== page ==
The Dialog Wines Blog
So it snowed for the 18th day in a row in St. John’s today but because I’m forever the optimist, I’m sure spring is coming any moment now…. yes any moment spring will be here… anytime now….
Well, who knows when the weather is actually going to turn around and we’ll have the opportunity to sit outside and enjoy the sun shining down on us. After all, this is Newfoundland and those who live here don’t do so for the weather. They live here for the incredible selection of wine that is available to them each and everyday….Right?
And just in case Spring decides to show up sometime in the next few weeks, I am going to be prepared. My spring time wine list is all set to go and if you’re not sure, feel free to use mine. Here we go:
Tesch Unplugged Riesling (Germany) – $18
What can I say about this wine. It was an incredible find and I’m thrilled to have it available to me in Newfoundland. This is a bone dry riesling with showing stone fruits, apricot, peach and crushed wet stone on the nose with raging acidity and minerality. Incredible refreshing on its own and even better with lighter foods. This will even work with those more difficult food pairings like soups and asian food! This is not your grandmother’s german riesling! Martin Tesch is making German Riesling cool. In fact, Unplugged is named after the Eric Clapton album from a few years back.
Mark West Pinot Noir (California) – $21
Pretty simple really…this wine is just a crowd pleaser. Affordable pinot noir and enjoyable pinot noir are usually mutually exclusive. Not so with Mark West! A light fruit forward wine that everyone will like. Cherry, spice and vanilla with light tannins and a medium finish. Good stuff for the price. The only problem is that it sells out so quickly, its hard to get your hands on it!
Marques de Riscal Rueda (Spain) – $15
Riscal is known more so for their Rioja Reserva’s than anything else but this Rueda is simple with good acidity making it a food friendly wine. Think of a sauvignon blanc but with a little more body and flavour. The grape is called Verdejo (ver -day -o) and it is from the Rueda region in the north western part of Spain. For $15 bucks, you can’t go wrong if you are a white wine lover.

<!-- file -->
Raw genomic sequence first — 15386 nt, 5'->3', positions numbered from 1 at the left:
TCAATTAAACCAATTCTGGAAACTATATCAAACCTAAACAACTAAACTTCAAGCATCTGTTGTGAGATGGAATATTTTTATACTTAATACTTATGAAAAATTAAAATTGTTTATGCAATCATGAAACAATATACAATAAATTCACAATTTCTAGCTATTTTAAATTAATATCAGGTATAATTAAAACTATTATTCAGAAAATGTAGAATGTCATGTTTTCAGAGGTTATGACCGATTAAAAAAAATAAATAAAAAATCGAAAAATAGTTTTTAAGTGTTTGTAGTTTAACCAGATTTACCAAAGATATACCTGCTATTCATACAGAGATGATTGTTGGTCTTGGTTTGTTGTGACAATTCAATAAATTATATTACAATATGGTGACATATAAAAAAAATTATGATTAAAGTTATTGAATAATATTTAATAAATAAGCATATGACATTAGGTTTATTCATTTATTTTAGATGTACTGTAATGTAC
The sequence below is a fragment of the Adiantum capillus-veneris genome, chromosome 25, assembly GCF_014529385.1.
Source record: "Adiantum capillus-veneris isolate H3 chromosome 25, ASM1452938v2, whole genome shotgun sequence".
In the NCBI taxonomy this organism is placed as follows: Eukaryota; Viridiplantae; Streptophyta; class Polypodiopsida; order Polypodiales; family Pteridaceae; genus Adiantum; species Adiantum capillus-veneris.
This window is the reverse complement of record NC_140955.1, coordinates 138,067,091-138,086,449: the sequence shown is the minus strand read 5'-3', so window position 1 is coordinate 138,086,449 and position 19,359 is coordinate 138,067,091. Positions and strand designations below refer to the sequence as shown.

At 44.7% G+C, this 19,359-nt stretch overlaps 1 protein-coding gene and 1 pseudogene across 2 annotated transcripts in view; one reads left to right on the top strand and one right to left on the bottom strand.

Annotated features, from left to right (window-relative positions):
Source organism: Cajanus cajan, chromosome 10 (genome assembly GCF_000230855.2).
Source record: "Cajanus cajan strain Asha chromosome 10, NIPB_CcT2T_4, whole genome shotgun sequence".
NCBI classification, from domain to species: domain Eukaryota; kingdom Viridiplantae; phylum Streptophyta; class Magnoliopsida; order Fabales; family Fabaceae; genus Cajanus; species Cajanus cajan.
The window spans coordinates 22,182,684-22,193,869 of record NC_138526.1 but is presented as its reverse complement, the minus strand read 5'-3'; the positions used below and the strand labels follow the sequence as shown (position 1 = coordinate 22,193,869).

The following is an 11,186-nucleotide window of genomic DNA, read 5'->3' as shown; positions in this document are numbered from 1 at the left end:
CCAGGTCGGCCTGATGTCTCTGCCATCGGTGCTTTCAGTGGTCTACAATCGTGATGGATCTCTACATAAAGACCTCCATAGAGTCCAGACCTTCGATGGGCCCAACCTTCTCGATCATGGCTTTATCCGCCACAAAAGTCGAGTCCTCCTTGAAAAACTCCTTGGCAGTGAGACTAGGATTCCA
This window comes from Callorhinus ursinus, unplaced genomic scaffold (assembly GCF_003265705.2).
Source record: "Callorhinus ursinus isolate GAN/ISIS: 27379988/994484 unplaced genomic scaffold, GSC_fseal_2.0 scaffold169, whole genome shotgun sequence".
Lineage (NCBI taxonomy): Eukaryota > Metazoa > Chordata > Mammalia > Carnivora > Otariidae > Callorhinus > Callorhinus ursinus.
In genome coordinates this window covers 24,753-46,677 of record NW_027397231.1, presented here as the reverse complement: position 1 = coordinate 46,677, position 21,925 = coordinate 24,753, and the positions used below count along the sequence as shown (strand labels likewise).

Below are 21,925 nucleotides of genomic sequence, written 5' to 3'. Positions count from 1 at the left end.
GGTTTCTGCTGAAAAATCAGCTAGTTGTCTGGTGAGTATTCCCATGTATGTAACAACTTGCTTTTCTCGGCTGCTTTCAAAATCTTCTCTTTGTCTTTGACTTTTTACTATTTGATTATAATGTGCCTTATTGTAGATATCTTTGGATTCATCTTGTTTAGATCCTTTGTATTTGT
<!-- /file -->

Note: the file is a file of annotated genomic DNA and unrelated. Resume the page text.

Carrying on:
Moulin Lagrezette (France) – $20
Why is everyone so down on French wines these days? Yes, okay I understand that many people would rather go for the hot climate, big fruit in your face style of Australian Shiraz or Argentinian Malbec but there are some interesting wines coming out of France and this is one of them. In fact, this is French Malbec grown just outside the town of Cahors, just south of Bordeaux. Lagrezette have been growing Malbec for 500 years, so I just trust that they know what they are doing. As well, this wine is a 2004 vintage and its ready to drink now! The bottle aging has really rounded out the tannins so this Malbec is actually nice and soft. Topped up with 15% merlot and this wine is what I’d call a “laid back” Malbec. Subtle and refined and most importantly, its a great match for meats prepared on your BBQ… just in time for spring!
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“One of Rioja’s oldest and best known wineries is still making Spain proud. While so many other Rioja producers are trying to make their wines with a new world flare for the dramatic, Riscal is like an elderly woman behind a counter in a small town…”